These Are the Germiest Places in the Gym

The coronavirus has probably raised your anti-germ game already. But it’s not the only pathogen to think about in the gym. When you know where germs hide, you’re well on your way to avoiding those germs at the gym. Here’s what’s really nasty, what’s really not, and where you probably could clean up your gym hygiene a little.

How Gross Is The Water Fountain?

Dicey enough that you’ll want to let the water run a bit before you sip, says Michael Schmidt, Ph.D., a microbiologist at the Medical University of South Carolina. If there’s a refillable-bottle option, use that.

But if you use your own bottle, you have to wash it with soap and water every day. Bacteria from lips and hands multiply like crazy in there, especially if there’s residue from sugar- or protein-rich drinks, says Kelly Reynolds, Ph.D., a health-risk researcher at the University of Arizona.

How Gross Is Your Sweat?

Fairly gross. From a decency perspective, it’s gross to sweat on shared equipment (and the floor, for that matter) at the gym. From a health standpoint, it doesn’t matter if it’s yours or someone else’s—sweat helps transfer bacteria and viruses from one spot to another.

When sweat is added, any surface at the gym that’s already dirty basically becomes a live petri dish full of nasty bugs. Just remember: Drying isn’t the same as disinfecting. Use the antibacterial spray or gym wipes before you put your towel down.

How Gross Is the Equipment?

Worse than you’d expect. Kent State researchers who swabbed 16 different gyms found that nearly 40 percent of all surfaces harbored staph, a bacteria that can cause serious infections. Most likely to be germy: the medicine ball, which clocked hot at nearly twice that percentage, according to Mark Dalman, Ph.D., lead researcher on that study. Other studies have found salmonella and MRSA lurking on everything from treadmills to free weights and benches. Protect against them by covering cuts and wiping your eyes, nose, and mouth with a clean towel, not your filthy hands. And wipe down the equipment before using.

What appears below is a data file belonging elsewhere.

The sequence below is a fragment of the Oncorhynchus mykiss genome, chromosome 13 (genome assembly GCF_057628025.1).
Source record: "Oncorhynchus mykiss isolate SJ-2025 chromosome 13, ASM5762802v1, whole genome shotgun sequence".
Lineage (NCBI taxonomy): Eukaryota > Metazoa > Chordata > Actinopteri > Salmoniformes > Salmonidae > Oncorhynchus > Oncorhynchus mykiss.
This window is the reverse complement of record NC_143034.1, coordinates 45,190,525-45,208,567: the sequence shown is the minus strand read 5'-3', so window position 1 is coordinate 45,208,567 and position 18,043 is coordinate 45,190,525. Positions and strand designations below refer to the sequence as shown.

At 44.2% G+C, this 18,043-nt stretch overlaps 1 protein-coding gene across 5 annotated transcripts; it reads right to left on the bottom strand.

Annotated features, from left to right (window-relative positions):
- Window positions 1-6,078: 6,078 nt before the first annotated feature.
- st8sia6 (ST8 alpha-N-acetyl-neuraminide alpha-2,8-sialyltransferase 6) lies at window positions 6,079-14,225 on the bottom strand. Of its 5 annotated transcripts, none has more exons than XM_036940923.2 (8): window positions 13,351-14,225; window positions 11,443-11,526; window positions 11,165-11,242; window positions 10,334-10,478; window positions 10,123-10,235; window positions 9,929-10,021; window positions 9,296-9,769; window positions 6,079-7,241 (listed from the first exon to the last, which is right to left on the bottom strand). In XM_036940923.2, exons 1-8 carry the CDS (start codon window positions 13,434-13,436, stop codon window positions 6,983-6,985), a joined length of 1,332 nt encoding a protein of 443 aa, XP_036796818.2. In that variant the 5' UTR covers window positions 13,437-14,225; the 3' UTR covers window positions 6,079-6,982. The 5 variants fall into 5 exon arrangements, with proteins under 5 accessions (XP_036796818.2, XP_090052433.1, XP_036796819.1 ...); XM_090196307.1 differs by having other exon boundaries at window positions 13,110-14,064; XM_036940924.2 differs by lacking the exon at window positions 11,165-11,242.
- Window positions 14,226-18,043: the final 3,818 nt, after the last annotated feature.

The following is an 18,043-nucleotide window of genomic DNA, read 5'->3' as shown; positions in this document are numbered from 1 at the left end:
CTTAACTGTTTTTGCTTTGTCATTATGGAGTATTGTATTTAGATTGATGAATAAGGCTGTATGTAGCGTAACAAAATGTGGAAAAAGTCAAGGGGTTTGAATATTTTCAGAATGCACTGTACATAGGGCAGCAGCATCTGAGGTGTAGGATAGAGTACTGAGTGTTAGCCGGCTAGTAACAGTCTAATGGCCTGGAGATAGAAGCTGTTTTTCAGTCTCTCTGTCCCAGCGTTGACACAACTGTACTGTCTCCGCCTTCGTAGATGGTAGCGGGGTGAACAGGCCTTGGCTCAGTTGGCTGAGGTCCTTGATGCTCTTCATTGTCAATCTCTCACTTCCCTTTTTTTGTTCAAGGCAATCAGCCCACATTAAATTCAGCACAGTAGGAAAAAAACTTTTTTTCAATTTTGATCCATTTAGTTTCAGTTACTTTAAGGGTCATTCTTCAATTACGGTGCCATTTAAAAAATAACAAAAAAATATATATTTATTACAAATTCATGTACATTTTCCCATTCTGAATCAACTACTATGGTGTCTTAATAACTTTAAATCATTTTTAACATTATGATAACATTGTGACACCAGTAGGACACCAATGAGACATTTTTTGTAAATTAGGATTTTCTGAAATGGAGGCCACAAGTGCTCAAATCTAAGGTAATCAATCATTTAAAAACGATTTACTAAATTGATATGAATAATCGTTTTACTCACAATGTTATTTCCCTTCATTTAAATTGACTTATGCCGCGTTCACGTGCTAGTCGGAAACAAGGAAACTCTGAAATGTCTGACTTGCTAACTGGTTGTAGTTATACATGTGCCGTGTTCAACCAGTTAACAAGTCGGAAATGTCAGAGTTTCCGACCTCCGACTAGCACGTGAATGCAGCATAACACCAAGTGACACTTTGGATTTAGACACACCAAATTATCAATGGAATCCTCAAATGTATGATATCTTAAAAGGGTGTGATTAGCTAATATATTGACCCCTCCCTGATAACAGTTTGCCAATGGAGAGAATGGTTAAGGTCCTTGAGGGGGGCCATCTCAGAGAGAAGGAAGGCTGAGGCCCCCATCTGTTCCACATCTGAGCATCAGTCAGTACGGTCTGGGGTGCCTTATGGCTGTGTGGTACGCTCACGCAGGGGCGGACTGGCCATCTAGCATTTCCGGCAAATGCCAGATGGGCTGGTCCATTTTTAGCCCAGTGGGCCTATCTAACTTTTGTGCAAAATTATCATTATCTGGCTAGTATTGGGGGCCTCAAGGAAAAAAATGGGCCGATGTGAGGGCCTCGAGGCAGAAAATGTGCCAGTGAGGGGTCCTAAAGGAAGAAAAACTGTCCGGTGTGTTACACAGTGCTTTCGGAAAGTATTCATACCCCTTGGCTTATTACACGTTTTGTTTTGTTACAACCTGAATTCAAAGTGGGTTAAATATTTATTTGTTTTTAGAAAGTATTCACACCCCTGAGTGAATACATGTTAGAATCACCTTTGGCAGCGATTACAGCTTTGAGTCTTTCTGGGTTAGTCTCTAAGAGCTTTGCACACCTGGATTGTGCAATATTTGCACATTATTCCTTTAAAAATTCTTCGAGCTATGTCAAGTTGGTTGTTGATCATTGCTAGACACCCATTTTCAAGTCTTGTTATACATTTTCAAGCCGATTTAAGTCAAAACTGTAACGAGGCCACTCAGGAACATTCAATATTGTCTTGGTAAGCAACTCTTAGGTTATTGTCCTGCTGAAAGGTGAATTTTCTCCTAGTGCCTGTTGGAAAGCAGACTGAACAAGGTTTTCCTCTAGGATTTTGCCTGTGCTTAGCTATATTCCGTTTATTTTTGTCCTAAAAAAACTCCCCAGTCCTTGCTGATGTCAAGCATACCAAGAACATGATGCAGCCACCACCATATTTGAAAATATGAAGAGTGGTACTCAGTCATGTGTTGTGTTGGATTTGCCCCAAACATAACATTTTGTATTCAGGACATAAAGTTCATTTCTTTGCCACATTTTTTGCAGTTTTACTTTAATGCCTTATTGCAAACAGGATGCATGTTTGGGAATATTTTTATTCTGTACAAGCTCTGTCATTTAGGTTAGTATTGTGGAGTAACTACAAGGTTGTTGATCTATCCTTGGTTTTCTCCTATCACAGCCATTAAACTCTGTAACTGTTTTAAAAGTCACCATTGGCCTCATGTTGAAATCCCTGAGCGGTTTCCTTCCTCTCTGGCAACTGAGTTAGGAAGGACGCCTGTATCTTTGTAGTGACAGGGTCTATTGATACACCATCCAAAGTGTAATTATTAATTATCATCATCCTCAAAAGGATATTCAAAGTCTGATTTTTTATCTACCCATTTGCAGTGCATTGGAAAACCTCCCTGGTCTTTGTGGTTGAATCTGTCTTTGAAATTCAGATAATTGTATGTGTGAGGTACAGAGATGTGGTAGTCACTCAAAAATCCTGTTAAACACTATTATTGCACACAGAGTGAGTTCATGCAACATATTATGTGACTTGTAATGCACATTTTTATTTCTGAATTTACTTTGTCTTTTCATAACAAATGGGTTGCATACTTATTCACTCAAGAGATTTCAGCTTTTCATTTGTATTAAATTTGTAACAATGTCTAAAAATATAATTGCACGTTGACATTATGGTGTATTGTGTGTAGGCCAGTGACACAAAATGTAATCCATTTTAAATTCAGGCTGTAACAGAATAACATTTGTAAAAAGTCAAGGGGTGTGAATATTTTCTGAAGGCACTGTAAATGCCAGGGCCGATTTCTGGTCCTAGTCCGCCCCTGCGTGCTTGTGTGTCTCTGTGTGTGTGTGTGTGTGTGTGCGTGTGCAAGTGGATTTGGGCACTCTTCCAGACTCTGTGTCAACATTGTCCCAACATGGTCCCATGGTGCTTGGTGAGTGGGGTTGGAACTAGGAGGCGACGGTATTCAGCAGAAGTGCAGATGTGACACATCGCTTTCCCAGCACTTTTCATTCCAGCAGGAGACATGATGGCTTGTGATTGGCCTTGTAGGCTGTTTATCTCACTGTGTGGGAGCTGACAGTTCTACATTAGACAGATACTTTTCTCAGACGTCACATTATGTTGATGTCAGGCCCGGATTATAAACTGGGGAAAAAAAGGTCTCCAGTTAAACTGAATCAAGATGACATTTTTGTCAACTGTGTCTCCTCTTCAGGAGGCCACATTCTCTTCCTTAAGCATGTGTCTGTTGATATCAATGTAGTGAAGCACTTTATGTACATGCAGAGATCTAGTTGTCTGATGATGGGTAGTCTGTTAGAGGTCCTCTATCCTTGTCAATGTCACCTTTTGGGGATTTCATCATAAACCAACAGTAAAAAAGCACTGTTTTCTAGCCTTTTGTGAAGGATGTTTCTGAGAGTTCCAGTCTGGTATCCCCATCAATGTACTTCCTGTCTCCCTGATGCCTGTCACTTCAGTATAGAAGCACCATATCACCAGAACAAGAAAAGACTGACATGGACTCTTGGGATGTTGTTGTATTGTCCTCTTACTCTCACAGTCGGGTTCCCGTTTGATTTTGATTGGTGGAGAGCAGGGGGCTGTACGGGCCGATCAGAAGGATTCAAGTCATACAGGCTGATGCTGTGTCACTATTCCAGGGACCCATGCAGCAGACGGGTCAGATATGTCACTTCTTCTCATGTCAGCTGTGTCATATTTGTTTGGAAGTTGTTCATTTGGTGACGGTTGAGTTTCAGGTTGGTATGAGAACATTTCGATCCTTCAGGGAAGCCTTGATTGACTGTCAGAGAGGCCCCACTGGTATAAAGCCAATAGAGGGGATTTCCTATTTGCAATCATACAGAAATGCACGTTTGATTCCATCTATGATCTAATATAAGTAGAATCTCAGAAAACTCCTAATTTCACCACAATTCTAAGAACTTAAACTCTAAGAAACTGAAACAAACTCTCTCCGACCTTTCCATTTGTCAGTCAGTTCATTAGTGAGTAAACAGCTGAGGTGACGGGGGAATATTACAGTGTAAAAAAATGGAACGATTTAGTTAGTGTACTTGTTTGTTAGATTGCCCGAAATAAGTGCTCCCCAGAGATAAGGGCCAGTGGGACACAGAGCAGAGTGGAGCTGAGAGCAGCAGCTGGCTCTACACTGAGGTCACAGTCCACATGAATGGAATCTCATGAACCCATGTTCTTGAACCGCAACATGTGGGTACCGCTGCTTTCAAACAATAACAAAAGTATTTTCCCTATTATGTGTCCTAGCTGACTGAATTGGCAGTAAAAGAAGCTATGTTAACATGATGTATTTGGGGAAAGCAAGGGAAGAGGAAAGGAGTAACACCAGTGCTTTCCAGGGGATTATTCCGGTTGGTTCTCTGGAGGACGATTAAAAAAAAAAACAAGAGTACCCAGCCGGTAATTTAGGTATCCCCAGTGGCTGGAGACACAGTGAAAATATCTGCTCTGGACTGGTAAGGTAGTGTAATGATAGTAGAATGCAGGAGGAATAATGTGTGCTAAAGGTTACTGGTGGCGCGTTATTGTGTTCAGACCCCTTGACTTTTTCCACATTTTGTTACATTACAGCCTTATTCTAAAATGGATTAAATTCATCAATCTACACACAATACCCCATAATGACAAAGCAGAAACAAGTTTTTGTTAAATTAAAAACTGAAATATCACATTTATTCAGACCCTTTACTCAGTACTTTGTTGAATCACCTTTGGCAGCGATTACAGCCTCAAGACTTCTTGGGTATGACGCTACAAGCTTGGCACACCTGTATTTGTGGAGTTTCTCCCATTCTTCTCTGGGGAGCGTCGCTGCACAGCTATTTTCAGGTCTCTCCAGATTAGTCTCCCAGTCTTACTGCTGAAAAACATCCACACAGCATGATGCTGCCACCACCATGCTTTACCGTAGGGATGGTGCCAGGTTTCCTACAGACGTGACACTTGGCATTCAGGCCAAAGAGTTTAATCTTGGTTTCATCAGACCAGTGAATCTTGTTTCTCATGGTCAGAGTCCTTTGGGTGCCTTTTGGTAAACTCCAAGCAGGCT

How Gross Are the Showers?

Pretty bad. It’s a simple law of nature: Anywhere that’s moist and warm breeds bacteria, says podiatrist Lee Cohen, D.P.M. But in shared showers, your feet risk the biggest hit. The virus that causes plantar warts is highly contagious if you have any abrasions, as are notoriously hard-to-cure toenail fungus and athlete’s foot. There’s no excuse not to wear shower shoes and wash your feet. (And clean your shower shoes from time to time, too.)

How Gross Is That Energy Bar You Just Dropped?

Extremely. The five-second rule doesn’t apply to wet and sticky foods. They pick up germs easier than dry ones, says Schmidt, and eating them after they’ve been dropped increases your odds of getting sick. Plus, more people in the gym means more germs on the floor. “If you drop a PowerBar in the gym,” he says, “it’s not going in your mouth.”

How Gross Is Old Workout Gear?

Not the worst, but the sniff test will fail you. Heat liberates odors, so what seemed innocuous in the locker room might go full stench once you’re sweating. Dirty clothes won’t kill you but can wreck your skin (and the workout of the person next to you). Dirt and oil can get trapped in wet fabric and may lead to clogged pores (bacne); bacteria in there can cause itchy rashes like folliculitis, says dermatologist Joshua Zeichner, M.D., of Mount Sinai Hospital in New York City. Seriously, just bring new gear.

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